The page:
To Whom It May Concern:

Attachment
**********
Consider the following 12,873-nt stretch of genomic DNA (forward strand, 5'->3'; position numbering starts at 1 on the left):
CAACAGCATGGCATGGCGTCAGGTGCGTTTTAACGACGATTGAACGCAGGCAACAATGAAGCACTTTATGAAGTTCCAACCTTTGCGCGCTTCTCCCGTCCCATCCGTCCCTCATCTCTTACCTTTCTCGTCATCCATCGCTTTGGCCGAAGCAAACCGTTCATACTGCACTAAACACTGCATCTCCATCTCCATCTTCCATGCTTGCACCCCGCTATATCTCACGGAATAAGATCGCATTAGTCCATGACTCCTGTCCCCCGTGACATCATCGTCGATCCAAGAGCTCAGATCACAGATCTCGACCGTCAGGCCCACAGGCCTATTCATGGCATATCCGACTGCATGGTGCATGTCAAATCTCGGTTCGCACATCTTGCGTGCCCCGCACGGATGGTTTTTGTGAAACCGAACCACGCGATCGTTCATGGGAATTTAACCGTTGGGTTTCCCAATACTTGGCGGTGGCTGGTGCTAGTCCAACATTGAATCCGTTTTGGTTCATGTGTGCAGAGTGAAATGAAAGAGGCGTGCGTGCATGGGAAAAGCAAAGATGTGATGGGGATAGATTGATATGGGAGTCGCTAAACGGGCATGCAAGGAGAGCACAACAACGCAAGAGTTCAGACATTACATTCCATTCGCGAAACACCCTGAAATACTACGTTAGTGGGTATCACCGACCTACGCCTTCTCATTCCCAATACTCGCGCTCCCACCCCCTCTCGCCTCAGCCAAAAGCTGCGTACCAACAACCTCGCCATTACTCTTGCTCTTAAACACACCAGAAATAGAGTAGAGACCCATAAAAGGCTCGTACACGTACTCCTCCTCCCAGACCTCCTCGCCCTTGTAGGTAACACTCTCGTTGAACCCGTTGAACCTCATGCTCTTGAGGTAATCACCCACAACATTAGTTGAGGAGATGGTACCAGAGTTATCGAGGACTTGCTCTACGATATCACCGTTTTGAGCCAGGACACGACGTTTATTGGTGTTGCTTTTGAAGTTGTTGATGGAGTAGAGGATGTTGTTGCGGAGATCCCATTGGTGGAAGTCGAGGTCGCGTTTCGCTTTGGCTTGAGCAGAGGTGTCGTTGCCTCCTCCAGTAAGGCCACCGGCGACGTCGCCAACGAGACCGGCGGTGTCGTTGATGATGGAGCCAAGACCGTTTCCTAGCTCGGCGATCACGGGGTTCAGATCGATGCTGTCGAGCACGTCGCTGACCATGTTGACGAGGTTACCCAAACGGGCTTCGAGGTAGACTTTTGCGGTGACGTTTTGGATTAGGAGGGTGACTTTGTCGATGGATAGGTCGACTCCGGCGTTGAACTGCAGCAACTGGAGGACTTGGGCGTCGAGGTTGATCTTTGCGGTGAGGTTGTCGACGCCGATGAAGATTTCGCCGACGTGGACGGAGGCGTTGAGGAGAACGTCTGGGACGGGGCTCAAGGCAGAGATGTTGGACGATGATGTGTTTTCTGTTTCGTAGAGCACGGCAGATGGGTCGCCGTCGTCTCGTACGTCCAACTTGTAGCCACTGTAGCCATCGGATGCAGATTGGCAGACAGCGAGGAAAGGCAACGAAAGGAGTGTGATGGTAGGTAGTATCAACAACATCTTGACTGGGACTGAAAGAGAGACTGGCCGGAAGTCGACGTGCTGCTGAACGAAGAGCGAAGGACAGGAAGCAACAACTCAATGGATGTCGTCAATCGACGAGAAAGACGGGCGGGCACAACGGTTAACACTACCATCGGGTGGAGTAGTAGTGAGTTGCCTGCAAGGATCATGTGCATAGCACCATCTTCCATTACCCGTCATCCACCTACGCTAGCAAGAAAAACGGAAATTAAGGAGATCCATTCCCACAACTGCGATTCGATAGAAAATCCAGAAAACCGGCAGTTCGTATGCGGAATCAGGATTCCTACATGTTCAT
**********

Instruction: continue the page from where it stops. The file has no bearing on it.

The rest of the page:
This document voices our strenuous objection to and deep concern about the New York Stock Exchange's (the "Exchange" or "NYSE") proposed transaction fee proposal which we received notice of on June 30, 2006. SunGard Global Execution Services (SGES), a subsidiary of SunGard Data Systems Inc. ("SunGard"), is an independent $2 floor brokerage firm and has been an NYSE member since 1997. SGES has willingly embraced the NYSE's technological evolution and led the advancement of technology on the NYSE floor by being one of the first firms to develop and deploy wireless broker hand-held computers on the floor in 1997. Our primary business is providing NYSE floor brokerage execution services to our clients. We employ 16 people, 11 of whom are located on the NYSE floor. Our clients include non-member broker dealers and institutional money managers. We also provide an electronic execution service ("Dot" execution service) to a number of clients; one of whom is a very large electronic trading broker dealer and SunGard-affiliated company.